STUDY: SCHOOL SHOOT­ERS SHOWED WARN­ING SIGNS

Most ex­hib­ited trou­bling be­hav­ior that was never re­ported, Se­cret Ser­vice study says.

The Times-Tribune - - FRONT PAGE - BY COLLEEN LONG

WASHINGTON — Most students who com­mit­ted deadly school at­tacks over the past decade were badly bul­lied, had a his­tory of dis­ci­plinary trou­ble and their be­hav­ior con­cerned oth­ers but was never re­ported, ac­cord­ing to a U.S. Se­cret Ser­vice study re­leased Thurs­day.

In at least four cases, at­tack­ers wanted to em­u­late other school shoot­ings, in­clud­ing those at Columbine High School in Colorado, Vir­ginia Tech Univer­sity and Sandy Hook Ele­men­tary School in Con­necti­cut.

The re­search was launched fol­low­ing the shoot­ing at Mar­jory Stone­man Dou­glas High School.

The study by the Se­cret Ser­vice’s Na­tional Threat As­sess­ment Cen­ter is the most com­pre­hen­sive re­view of school at­tacks since the Columbine shoot­ings in 1999. The re­port looked in-depth at 41 school at­tacks from 2008 through 2017, and re­searchers had un­prece­dented ac­cess to a trove of sen­si­tive data from law en­force­ment in­clud­ing po­lice re­ports, in­ves­tiga­tive files and nonpublic records.

The in­for­ma­tion gleaned through the re­search will help train school of­fi­cials and law en­force­ment on how to bet­ter iden­tify students who may be plan­ning an at­tack and how to stop them be­fore they strike.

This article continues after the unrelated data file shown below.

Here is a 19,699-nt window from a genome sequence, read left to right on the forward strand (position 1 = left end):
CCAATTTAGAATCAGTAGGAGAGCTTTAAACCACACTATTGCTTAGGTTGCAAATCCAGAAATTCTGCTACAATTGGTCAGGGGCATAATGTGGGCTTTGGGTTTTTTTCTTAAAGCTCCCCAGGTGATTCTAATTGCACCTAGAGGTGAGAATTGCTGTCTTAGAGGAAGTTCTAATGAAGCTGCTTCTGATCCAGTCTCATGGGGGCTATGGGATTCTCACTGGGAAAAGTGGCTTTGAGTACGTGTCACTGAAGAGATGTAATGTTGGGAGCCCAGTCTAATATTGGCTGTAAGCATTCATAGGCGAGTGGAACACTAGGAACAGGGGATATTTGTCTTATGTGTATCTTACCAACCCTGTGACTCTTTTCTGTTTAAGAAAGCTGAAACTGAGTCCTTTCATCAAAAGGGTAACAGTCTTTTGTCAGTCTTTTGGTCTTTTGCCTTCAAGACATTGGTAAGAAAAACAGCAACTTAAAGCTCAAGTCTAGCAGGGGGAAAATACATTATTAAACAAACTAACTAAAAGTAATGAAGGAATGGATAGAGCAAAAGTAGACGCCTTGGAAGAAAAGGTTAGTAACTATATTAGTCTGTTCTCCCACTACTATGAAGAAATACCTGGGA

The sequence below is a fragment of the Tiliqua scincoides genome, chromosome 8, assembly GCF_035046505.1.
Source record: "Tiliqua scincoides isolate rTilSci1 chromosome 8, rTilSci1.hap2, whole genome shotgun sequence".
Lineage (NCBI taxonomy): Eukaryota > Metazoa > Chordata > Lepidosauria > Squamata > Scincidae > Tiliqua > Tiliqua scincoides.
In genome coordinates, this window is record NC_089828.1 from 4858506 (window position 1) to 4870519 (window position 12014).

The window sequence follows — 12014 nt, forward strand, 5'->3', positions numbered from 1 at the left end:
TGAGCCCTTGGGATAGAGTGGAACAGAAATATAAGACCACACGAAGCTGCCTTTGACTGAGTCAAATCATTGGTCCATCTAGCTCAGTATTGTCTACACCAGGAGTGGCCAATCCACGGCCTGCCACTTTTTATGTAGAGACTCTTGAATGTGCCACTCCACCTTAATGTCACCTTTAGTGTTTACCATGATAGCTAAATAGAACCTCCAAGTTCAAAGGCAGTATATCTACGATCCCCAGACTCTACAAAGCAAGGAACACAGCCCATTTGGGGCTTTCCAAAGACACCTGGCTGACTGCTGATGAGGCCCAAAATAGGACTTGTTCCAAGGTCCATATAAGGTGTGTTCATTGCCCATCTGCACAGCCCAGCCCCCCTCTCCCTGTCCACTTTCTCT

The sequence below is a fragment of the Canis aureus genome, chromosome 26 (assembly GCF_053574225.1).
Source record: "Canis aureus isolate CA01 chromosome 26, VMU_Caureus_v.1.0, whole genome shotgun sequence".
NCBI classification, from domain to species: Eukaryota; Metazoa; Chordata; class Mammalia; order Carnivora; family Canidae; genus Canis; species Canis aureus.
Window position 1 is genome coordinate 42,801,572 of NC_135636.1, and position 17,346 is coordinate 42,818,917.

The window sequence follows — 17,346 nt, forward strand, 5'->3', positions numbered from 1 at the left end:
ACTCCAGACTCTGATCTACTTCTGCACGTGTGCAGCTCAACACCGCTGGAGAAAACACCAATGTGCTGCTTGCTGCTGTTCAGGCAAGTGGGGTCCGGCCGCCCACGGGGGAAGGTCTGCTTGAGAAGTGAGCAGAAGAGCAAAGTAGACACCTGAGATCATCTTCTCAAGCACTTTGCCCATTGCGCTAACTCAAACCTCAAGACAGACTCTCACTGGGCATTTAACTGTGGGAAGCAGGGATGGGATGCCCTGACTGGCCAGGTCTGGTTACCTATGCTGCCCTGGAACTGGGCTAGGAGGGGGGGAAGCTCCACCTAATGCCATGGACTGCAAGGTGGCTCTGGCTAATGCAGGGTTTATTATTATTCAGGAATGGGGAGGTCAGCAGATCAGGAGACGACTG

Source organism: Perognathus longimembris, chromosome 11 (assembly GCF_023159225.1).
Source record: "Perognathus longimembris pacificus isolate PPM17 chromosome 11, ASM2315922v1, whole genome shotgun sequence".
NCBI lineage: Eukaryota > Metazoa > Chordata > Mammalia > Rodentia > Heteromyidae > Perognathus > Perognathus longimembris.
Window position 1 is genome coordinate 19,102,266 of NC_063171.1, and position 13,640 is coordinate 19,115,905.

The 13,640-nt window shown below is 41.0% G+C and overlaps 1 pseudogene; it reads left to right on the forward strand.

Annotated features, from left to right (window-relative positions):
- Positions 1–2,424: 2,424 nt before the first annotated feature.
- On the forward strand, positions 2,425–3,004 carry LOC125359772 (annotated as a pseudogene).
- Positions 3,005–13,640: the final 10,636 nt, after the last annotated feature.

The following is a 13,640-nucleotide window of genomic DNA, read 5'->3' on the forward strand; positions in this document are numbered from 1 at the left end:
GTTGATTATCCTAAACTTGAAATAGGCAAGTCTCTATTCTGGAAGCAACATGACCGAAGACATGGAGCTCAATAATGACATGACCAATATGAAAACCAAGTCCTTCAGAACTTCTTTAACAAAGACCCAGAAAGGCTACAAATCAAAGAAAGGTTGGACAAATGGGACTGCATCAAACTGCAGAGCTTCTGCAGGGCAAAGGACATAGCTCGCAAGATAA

“These are not sud­den, im­pul­sive acts where a stu­dent sud­denly gets dis­grun­tled,” Lina Alathari, the cen­ter’s head, said in an As­so­ci­ated Press in­ter­view. “The majority of these in­ci­dents are pre­ventable.”

The fa­thers of three students killed in 2018 at Mar­jory Stone­man Dou­glas High School in Park­land, Florida, at­tended a me­dia con­fer­ence Thurs­day in sup­port of the study.

Tony Mon­talto, whose daugh­ter, Gina Rose Mon­talto, died, said the re­search was in­valu­able and could have helped their school pre­vent the at­tack.

Mon­talto urged other schools to pay at­ten­tion to the re­search.

“Please, learn from our ex­pe­ri­ence,” he said. “It hap­pened to us, and it could hap­pen to your com­mu­nity, too.”

AS­SO­CI­ATED PRESS FILE

Leah Zun­del, 15, holds a sign dur­ing a stu­dent walk­out to protest gun vi­o­lence on the soc­cer field be­hind Columbine High School in Lit­tle­ton, Colo., in 2018.

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